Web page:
World’s rarest amber containing 40-million-year-old predatory insects unveiled

The collection presented at the Museum of Gdańsk includes previously unknown species and the world’s largest species of poison-fanged mygalomorphae spider to be found in Baltic amber. Gdańsk Museum/M. Szczerek

Three of the world’s rarest and best preserved examples of amber containing fauna from 40 million years ago, including a newly discovered species of a Geko and flying insect have been unveiled at the Museum of Gdańsk.

The three pieces are known as ‘inclusions’ due to the fossilised animal life encased in the translucent amber tree resin.

The world’s first ‘complete’ Geko measures 2cm in length and shows a complete body and all four legs, with only the tip of the tail missing.Gdańsk Museum/M. Szczerek

One shows the first ever example of an adult Praying Mantis to be found in Baltic amber and represents a hitherto unknown species.

With triangular heads and bulging eyes supported on flexible necks, Mantises were thought to have supernatural powers by early civilizations.

Because the fossilised Geko is a species never seen before, the director of the Museum of Gdańsk officially named it the Gdańsk Geko.Gdańsk Museum/M. Szczerek

Another reveals the world’s second example of a Geko encased in Baltic amber, but the world’s first to be so complete, measuring 2cm in length and showing a complete body and all four legs, with only the tip of the tail missing.

The only other one of its kind, and less complete, can be found in the German Amber Museum in Ribnitz-Damgarten.

Gdańsk Museum/M. Szczerek

The fossilised Geko is also of a species never seen before, and on the initiative of the director of the Museum of Gdańsk, has been officially named the Gdańsk Geko.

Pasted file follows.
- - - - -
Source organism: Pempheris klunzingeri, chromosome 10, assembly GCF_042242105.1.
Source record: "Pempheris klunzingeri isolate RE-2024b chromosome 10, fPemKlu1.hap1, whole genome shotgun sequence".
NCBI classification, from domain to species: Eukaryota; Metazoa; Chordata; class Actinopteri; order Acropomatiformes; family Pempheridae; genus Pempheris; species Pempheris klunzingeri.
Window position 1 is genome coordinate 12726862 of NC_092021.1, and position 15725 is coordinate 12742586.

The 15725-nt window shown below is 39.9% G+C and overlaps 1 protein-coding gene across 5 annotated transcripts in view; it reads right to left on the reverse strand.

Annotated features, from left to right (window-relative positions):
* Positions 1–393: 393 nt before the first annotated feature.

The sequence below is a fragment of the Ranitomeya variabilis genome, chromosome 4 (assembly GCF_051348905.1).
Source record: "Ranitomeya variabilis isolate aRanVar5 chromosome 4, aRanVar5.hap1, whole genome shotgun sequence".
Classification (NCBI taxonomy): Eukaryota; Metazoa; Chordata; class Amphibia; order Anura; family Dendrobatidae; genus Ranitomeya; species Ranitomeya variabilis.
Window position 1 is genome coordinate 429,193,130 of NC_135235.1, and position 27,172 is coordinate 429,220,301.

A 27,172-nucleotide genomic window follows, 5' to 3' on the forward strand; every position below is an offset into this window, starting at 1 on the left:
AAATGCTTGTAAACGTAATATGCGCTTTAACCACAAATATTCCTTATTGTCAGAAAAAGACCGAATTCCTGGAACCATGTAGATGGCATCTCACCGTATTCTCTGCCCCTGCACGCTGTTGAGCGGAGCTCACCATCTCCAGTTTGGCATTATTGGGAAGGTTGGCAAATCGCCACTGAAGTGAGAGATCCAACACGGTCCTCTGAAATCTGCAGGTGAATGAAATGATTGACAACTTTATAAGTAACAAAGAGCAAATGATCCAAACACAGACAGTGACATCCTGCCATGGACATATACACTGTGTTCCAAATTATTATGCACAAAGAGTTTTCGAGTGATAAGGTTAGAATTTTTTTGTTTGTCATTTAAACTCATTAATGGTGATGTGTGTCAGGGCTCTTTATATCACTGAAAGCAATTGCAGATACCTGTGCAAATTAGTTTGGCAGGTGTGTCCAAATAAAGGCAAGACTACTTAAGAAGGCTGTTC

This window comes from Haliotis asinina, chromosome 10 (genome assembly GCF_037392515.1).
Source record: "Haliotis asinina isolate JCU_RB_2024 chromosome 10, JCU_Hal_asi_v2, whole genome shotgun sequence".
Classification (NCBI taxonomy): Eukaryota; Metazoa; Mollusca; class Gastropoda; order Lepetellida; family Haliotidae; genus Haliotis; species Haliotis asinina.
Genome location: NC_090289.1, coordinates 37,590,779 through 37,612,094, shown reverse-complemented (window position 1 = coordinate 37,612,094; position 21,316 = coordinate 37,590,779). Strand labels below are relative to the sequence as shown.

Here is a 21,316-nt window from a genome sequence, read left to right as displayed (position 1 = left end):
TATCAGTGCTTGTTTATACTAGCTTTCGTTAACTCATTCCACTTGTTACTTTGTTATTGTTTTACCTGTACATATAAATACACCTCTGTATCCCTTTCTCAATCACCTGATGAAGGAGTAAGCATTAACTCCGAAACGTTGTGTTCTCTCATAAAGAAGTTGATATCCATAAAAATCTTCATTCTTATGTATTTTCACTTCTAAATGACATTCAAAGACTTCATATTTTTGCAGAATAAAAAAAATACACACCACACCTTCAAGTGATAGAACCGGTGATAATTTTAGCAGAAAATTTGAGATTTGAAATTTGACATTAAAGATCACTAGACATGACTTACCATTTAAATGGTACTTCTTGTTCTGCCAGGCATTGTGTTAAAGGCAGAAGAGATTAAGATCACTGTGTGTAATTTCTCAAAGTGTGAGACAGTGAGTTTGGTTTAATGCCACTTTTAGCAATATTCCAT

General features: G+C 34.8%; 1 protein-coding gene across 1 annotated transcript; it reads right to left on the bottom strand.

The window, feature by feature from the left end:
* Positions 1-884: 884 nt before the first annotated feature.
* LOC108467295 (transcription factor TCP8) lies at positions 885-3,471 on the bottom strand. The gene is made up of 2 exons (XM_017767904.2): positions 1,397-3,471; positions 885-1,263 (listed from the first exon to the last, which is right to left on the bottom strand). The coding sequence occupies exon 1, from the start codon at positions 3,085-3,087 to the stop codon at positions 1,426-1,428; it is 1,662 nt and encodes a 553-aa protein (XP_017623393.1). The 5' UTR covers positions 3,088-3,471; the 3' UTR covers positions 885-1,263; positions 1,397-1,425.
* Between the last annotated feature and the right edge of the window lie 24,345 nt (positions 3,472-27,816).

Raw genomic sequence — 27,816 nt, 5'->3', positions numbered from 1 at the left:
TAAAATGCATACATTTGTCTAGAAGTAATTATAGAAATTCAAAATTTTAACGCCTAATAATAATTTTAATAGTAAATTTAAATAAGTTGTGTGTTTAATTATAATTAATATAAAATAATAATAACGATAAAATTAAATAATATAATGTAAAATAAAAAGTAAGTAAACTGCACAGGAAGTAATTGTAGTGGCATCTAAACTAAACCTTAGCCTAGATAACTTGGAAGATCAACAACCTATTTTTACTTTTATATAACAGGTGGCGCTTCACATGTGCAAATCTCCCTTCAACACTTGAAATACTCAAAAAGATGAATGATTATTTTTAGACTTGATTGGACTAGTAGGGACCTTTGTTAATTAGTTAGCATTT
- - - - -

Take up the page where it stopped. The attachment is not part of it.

The third inclusion is a spider from the mygalomorphae family of spiders and at 4cm, represents the world’s largest inclusion of this species found in Baltic amber in any museum anywhere in the world.

The 4cm mygalomorphae spider is the world’s largest inclusion of this species found in Baltic amber in any museum anywhere in the world.Gdańsk Museum/M. Szczerek

Speaking at the unveiling, Waldemar Ossowski, director of the Museum of Gdańsk said: “The most valuable items of amber should be found in Gdańsk, the World Capital of Amber.

“With this idea, the new Museum of Amber will have unique exhibits, which cannot be boasted by any museum in the world.”

The three rarest and best preserved examples of amber containing fauna date back 40 million years.Gdańsk Museum/M. Szczerek

The rare pieces will now form part of a permanent exhibit at the new multimedia Museum of Amber, which is set to reopen on the 24th of July at the Great Mill in Gdańsk after a renovation and change of location.

The Museum of Gdańsk bought the pieces for 160 000 PLN from Jonas Damzen, a well-known Lithuanian collector of amber with the purchase 80 percent financed by the National Institute for Museums and Public Collections.